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California Agriculture
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“Golden death”: A new leaf scorch threat to almond growers

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Authors

R. R. Sanborn, University of California
S. M. Mircetich, University of California
G. Nyland, U.C. Davis
W. J. Moller, U.C. Davis

Publication Information

California Agriculture 28(12):4-5.

Published December 01, 1974

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Abstract

Abstract Not Available – First paragraph follows: A NEWLY RECOGNIZED leaf scorch disease has recently been found over a wide area in the state's almond-producing districts. First noted in 1958 on a few scattered trees in the Quartz Hill area of Los Angeles County, by (then) Farm Advisor J. A. Beutel, and soon after near Brentwood in Contra Costa County, the disorder has been referred to as "golden death" or "almond decline." Surveys made during the 1974 season have shown that the disease is sporadic but widespread in the central and northern portions of the Great Central Valley: from Merced County northward to Butte and Glenn counties, an important almond producing area.

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Author notes

The authors are indebted to numerous members of 26 county departments of agriculture and to plant pathologists in the California Department of Food and Agriculture for supplementing survey data on the distribution of almond leaf scorch.

“Golden death”: A new leaf scorch threat to almond growers

R. R. Sanborn, S. M. Mircetich, G. Nyland, W. J. Moller
Webmaster Email: wsuckow@ucanr.edu

“Golden death”: A new leaf scorch threat to almond growers

Share using any of the popular social networks Share by sending an email Print article
Share using any of the popular social networks Share by sending an email Print article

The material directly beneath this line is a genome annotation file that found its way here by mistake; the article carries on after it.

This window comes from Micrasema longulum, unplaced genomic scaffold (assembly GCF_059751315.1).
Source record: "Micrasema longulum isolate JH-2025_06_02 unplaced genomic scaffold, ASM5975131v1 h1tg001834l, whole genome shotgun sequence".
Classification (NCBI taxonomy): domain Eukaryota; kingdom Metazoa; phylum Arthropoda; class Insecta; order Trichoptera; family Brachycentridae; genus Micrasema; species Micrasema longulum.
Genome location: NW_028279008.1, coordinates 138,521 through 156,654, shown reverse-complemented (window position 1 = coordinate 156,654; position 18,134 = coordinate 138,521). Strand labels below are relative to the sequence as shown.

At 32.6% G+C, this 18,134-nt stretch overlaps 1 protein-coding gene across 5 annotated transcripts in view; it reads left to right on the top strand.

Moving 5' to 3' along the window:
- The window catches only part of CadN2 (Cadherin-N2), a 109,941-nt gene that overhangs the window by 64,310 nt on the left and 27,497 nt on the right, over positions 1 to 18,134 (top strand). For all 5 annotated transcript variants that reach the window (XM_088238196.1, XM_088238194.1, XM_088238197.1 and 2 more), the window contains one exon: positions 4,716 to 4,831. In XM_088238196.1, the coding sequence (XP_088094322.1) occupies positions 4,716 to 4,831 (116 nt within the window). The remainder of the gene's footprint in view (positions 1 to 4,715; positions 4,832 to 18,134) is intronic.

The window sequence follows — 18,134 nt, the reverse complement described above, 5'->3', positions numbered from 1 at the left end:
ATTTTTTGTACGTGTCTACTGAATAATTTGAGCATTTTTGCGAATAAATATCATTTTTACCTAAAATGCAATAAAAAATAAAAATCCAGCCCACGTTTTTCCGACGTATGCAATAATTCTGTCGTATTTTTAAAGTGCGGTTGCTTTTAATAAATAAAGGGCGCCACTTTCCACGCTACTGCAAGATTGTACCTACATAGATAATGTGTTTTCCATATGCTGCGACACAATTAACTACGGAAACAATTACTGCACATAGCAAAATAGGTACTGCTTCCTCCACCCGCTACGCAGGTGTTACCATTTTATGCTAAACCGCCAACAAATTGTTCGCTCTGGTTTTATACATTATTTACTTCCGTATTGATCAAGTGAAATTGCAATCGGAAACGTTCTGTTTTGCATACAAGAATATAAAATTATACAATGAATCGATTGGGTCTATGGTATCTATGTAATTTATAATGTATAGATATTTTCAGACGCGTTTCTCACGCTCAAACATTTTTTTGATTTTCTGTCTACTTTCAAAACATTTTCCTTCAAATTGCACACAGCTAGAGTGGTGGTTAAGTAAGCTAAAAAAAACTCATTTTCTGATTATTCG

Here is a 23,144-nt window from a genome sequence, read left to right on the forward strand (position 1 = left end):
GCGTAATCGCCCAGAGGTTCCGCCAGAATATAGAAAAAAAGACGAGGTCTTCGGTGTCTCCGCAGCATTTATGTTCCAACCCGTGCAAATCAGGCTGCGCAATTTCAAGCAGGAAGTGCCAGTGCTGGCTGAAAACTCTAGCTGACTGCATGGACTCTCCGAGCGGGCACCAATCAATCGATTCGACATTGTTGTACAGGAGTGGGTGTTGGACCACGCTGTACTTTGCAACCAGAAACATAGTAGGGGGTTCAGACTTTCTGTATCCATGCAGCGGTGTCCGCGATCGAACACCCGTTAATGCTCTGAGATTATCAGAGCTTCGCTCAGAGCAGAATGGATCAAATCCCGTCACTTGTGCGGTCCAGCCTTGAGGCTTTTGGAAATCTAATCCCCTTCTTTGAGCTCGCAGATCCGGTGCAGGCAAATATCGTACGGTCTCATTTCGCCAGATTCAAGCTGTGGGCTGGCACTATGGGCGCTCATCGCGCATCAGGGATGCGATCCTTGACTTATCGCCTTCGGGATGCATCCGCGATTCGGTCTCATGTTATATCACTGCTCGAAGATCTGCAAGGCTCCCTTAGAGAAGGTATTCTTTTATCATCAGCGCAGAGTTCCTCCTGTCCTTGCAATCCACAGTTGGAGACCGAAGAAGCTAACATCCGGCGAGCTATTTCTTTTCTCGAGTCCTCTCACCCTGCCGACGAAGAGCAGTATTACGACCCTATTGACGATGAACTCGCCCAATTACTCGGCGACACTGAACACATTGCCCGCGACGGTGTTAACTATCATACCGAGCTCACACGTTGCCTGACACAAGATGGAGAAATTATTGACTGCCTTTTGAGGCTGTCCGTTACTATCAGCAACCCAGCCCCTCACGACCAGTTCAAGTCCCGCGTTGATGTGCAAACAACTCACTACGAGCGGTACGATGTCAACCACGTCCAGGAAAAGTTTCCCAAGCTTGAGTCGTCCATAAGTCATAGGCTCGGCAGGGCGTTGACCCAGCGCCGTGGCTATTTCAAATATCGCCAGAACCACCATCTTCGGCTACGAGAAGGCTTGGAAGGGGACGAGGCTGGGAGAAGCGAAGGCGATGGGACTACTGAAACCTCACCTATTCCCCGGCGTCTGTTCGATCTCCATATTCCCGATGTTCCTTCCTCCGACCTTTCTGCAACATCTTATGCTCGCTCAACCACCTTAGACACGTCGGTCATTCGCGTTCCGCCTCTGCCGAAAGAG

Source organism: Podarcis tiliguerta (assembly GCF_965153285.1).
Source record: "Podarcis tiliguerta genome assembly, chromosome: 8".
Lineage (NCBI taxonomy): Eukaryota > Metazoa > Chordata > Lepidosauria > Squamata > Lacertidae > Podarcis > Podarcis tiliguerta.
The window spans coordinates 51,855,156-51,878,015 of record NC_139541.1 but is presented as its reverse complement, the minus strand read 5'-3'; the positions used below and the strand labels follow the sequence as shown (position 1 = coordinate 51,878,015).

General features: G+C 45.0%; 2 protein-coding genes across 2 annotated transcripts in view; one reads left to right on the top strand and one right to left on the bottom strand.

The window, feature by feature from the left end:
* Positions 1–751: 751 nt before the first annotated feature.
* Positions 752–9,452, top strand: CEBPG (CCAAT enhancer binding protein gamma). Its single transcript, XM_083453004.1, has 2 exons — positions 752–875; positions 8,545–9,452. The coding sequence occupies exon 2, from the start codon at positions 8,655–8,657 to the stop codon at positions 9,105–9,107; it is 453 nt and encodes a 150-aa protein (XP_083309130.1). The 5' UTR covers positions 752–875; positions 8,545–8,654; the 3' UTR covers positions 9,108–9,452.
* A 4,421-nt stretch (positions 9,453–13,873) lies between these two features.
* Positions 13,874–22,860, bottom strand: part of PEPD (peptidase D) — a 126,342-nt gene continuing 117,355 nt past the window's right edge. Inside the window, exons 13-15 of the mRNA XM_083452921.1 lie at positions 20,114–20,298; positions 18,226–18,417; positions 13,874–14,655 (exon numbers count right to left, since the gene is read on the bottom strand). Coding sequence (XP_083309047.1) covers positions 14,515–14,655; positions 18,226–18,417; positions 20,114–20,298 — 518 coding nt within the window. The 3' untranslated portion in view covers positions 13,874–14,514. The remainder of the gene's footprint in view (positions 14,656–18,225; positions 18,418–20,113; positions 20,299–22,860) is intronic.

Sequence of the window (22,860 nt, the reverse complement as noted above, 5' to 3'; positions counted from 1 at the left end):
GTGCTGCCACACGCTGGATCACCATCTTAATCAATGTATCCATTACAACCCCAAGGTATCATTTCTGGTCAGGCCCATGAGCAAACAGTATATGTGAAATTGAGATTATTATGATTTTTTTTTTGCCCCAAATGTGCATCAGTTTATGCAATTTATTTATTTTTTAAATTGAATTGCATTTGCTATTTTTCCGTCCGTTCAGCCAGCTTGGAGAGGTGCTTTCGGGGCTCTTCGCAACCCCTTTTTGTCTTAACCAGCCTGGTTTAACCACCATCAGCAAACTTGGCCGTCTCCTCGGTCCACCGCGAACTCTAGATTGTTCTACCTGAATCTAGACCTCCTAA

Authors

R. R. Sanborn, University of California
S. M. Mircetich, University of California
G. Nyland, U.C. Davis
W. J. Moller, U.C. Davis

Publication Information

California Agriculture 28(12):4-5.

Published December 01, 1974

PDF  |  Citation  |  Permissions

Author Affiliations show

Abstract

Abstract Not Available – First paragraph follows: A NEWLY RECOGNIZED leaf scorch disease has recently been found over a wide area in the state's almond-producing districts. First noted in 1958 on a few scattered trees in the Quartz Hill area of Los Angeles County, by (then) Farm Advisor J. A. Beutel, and soon after near Brentwood in Contra Costa County, the disorder has been referred to as "golden death" or "almond decline." Surveys made during the 1974 season have shown that the disease is sporadic but widespread in the central and northern portions of the Great Central Valley: from Merced County northward to Butte and Glenn counties, an important almond producing area.

Full text

Full text is available in PDF.

Author notes

The authors are indebted to numerous members of 26 county departments of agriculture and to plant pathologists in the California Department of Food and Agriculture for supplementing survey data on the distribution of almond leaf scorch.


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